CFD Online Discussion Forums (http://www.cfd-online.com/Forums/)
-   FLUENT (http://www.cfd-online.com/Forums/fluent/)

 rajni June 9, 2006 11:48

I am running a transient simulation ( transient due to a heat source inside a room). How to decide that a steady state has been attained after seemingly sufficient number of iterations ? What's the significance of "convergence" in such a situation ? I hope it doesn't indicate steady state.

 Swarup June 10, 2006 01:06

Steady state denotes "uniformity in time" at a position (of your choice) while spacial homogeneity may or may not exist.

Convergence is an indication of numerical accuracy of solution. You need numerical accuracy per time step for truly "time accurate" solution.

Some times, you just need a snapshot in time say a duartion of 1 hour (physical) and may not be concrened about steady state. I am not sure but natural convection is such a situation.

Swarup.

 rajni June 10, 2006 13:12

Thanx Swarup. But how can I check in my case that steady state conditions have reached ? I have a room with two windows in which a heat source is kept. Cold air enters the room from one window and leaves from the other. I can obtain profiles alright. But is there no other means of ascertaining that ?

Regards, rajni

 Swarup June 10, 2006 23:52

Try to track air temperature with time at out window. If you have reached a steady state, it should settle to a nominally constant vale. Use monitor panel to track this temperature/its average value. Steady state is a physically realizable case to some extent. Hence, it is most appropriate that you look at variable/s which attain a time invariant value. If you are not interested in time acccrate values, then you may afford to have somewhat large time steps (within the stability limit); so called false transient approach. The solution may converge numerically and then may reach a steady state value eventually. I guess natural convection is inherently transient phenomenon.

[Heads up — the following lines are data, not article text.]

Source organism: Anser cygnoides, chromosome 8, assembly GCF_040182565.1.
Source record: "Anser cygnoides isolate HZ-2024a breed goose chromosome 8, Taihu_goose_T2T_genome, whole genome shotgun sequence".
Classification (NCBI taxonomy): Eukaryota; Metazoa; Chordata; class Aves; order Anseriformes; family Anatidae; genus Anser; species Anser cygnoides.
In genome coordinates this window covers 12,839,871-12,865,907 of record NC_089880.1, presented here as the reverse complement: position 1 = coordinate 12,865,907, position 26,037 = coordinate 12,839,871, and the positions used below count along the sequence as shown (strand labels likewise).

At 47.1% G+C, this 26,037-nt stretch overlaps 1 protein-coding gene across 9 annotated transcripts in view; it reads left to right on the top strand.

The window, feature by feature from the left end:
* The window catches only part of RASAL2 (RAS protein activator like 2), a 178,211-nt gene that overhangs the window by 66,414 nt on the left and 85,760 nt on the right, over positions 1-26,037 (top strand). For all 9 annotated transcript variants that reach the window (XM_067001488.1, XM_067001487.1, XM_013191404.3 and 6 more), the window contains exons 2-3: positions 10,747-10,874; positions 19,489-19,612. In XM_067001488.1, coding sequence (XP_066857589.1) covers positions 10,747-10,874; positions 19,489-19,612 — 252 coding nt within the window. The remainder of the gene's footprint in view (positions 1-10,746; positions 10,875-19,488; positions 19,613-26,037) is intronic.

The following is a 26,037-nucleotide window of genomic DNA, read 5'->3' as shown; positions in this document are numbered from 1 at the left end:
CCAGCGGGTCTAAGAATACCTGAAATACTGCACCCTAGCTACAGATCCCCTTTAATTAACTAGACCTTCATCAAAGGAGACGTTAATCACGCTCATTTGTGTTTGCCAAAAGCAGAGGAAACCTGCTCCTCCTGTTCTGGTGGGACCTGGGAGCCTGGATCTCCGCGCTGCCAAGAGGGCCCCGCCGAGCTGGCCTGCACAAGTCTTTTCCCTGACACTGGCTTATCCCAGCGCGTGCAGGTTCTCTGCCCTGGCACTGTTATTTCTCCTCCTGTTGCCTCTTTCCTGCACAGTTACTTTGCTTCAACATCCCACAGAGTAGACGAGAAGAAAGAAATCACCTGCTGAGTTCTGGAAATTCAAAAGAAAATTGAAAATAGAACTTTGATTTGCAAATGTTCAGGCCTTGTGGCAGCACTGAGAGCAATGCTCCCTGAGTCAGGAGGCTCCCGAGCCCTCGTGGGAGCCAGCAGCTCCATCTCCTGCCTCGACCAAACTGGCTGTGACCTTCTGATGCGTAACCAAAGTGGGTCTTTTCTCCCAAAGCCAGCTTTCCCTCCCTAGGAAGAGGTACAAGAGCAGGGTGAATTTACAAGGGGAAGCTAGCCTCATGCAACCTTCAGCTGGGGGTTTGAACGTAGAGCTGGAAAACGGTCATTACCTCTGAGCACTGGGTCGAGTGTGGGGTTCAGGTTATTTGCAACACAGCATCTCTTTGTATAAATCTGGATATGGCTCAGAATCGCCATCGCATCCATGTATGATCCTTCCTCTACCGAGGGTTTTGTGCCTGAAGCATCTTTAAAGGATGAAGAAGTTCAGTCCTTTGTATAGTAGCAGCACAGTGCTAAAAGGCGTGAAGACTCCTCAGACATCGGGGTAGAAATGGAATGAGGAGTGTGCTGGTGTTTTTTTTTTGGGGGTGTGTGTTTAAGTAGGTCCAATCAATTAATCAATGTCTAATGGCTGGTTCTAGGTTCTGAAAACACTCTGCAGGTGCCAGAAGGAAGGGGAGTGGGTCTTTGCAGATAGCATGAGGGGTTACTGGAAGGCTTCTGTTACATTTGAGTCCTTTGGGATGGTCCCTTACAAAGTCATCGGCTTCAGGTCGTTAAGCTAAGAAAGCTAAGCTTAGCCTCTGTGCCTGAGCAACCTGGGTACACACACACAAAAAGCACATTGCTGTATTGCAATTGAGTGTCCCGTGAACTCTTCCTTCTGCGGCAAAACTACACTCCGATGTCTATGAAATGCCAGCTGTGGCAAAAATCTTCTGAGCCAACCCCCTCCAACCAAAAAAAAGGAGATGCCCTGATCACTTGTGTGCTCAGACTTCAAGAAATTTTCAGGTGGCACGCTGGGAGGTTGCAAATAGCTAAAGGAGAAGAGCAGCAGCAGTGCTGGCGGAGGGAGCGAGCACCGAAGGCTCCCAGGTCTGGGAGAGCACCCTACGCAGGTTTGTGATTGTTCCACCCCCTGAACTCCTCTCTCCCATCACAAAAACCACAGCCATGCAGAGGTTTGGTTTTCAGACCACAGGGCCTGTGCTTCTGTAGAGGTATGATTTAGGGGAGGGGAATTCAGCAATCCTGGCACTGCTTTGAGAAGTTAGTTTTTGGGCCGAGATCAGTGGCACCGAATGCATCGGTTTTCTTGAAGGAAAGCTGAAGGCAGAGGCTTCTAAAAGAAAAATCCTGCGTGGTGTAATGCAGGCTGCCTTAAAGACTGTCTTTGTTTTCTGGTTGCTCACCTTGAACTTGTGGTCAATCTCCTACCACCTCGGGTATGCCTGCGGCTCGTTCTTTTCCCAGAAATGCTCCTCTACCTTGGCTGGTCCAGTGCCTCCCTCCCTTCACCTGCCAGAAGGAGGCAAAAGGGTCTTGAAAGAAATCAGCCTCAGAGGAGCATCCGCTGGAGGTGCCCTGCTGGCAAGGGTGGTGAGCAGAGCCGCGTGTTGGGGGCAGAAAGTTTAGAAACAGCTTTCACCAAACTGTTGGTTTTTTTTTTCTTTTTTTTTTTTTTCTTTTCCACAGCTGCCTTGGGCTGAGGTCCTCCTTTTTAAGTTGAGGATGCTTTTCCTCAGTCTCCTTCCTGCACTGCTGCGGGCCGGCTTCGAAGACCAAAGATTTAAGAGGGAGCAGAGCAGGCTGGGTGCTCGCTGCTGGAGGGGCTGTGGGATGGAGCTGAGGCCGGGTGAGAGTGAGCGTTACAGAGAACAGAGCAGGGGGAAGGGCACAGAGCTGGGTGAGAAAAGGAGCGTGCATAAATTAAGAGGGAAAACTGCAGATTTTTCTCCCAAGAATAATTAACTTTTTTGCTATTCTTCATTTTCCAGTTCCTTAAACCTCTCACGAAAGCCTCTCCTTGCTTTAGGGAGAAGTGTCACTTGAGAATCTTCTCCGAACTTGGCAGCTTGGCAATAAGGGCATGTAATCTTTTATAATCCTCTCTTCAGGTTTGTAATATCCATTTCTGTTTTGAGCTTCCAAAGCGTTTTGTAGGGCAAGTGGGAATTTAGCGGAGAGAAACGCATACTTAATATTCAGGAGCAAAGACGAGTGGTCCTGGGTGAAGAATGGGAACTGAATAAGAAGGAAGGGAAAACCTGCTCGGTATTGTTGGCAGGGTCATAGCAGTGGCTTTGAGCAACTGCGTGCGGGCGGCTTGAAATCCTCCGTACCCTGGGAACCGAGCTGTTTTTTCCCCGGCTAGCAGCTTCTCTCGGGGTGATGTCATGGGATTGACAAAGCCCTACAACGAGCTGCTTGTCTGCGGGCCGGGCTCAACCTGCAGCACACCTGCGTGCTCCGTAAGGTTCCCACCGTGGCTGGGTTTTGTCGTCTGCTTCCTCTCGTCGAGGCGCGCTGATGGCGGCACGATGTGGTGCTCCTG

Swarup.

 rajni June 11, 2006 05:11

Thanx swarup for your reply ! I won't try your suggestion but I like the way you send detailed replies. What do you do, by the way ? Regards, Rajni

 Rajeev Kumar Singh June 20, 2006 04:03

In any unsteady state calculation the best way to find whether steady state has been reached is by monitoring certian parameters at the point of interest. In your case certainly the temperature fits the bill as Swarup pointed out. Convergence criteria only looks after accuracy of the solution within each time step. So convergence only cannot be the true indicator. So it is better to use monitors also even when you are solving in steady state. Good convergence does not mean correct solution.

 Amr June 28, 2006 15:15